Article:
On the opposite side of the log pile in log yard east, the two La Crete engines were put into place across the pile from log yard west division. Both engines deployed Blitzfires and master streams as well as 65 mm handlines to protect the cranes and stop fire spread to the main pile. The challenge on the east side was water supply: there was a deep water source along the length of the east log yard road, but no hydrants. A system was put into place supplying one engine with two, four-inch portable trash pumps from the High Level tender and one 65-mm portable pump from La Crete to supply one engine. The second engine was supplied by a tender shuttle. The shuttle had tenders from High Level, La Crete and Peace River/County of Northern Lights, and was joined the next morning by the City of Grande Prairie Fire Department. By the end of the week, seven fire tenders were being used continuously to supply water to the engines fighting the log-yard fire.

A wildland engine and a High Level engine positioned at log yard south to begin trying to flow water onto the burning pile, and to save a small section of logs in the south. This operation was abandoned during the night due to resources and the little effect it had on the overall success of the operation.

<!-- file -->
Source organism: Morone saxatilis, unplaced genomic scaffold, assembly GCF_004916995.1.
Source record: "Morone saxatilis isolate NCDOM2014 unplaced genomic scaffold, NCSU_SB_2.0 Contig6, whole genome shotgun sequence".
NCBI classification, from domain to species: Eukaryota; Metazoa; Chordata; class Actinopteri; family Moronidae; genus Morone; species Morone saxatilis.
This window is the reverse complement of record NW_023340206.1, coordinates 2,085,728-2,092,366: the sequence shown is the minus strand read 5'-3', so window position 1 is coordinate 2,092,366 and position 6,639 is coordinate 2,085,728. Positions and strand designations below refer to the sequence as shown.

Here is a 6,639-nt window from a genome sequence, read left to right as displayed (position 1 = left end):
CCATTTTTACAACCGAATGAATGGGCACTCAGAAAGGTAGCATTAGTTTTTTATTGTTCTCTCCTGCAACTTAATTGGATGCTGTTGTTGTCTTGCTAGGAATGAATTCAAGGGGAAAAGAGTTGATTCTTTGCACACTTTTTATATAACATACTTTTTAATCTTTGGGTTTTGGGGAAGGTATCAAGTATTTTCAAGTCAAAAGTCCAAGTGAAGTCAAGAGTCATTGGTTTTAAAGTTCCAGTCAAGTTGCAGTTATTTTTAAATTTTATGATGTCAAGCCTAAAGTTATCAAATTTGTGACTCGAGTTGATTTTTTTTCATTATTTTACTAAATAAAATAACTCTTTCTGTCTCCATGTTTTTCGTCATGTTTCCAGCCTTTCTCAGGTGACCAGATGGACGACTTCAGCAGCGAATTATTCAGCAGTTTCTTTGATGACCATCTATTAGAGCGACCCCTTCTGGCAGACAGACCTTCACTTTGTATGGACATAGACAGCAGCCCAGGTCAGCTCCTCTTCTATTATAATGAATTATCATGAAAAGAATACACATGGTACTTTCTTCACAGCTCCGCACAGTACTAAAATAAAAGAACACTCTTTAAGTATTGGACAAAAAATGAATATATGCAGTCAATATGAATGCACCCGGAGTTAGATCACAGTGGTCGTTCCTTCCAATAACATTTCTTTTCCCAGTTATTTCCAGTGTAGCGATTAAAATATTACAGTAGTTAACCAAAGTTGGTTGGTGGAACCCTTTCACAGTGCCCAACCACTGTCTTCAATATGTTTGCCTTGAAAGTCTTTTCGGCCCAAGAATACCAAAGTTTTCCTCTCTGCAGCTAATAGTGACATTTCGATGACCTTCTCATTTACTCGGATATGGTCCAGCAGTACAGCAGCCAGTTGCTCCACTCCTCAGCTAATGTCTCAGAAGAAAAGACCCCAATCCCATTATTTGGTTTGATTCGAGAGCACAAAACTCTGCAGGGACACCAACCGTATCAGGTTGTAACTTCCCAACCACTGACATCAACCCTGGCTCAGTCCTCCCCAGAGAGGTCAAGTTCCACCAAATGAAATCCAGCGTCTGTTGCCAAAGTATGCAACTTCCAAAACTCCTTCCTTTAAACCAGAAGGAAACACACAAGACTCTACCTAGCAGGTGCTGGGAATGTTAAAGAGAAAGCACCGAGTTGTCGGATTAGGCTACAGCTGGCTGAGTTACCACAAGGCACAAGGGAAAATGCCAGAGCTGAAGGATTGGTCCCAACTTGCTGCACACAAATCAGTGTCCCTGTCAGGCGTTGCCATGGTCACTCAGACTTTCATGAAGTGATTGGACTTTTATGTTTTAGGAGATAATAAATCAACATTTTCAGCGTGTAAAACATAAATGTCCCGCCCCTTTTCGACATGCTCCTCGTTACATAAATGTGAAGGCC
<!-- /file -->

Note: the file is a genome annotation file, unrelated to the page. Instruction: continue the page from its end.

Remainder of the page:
The plant-protection division was charged with ensuring all fires were out inside the building and creating a standby crew for the plant emergency team. This crew used equipment from High Level’s third engine, and stayed in place until Thursday afternoon when a loss stop was declared in the plant.

During the course of the fire fight, the strategy was simple: daytime operations were to hold the line and prevent fire spread; night-shift crews – during times when there was lower fire behaviour – would direct their efforts onto the fire closest to the logs that hadn’t yet been affected. At night, crews would slowly shift the lines to the south to keep pushing the fire away from the main pile. This battle began Wednesday evening, May 4, and continued without break until Saturday afternoon, May 7, when crews finally started to shut down engines and reduce the water flow. At one point Friday afternoon, the entire operation was using more than 36,000 litres per minute (9,000 gallons per minute) on the log pile.  

■ Transition to shifts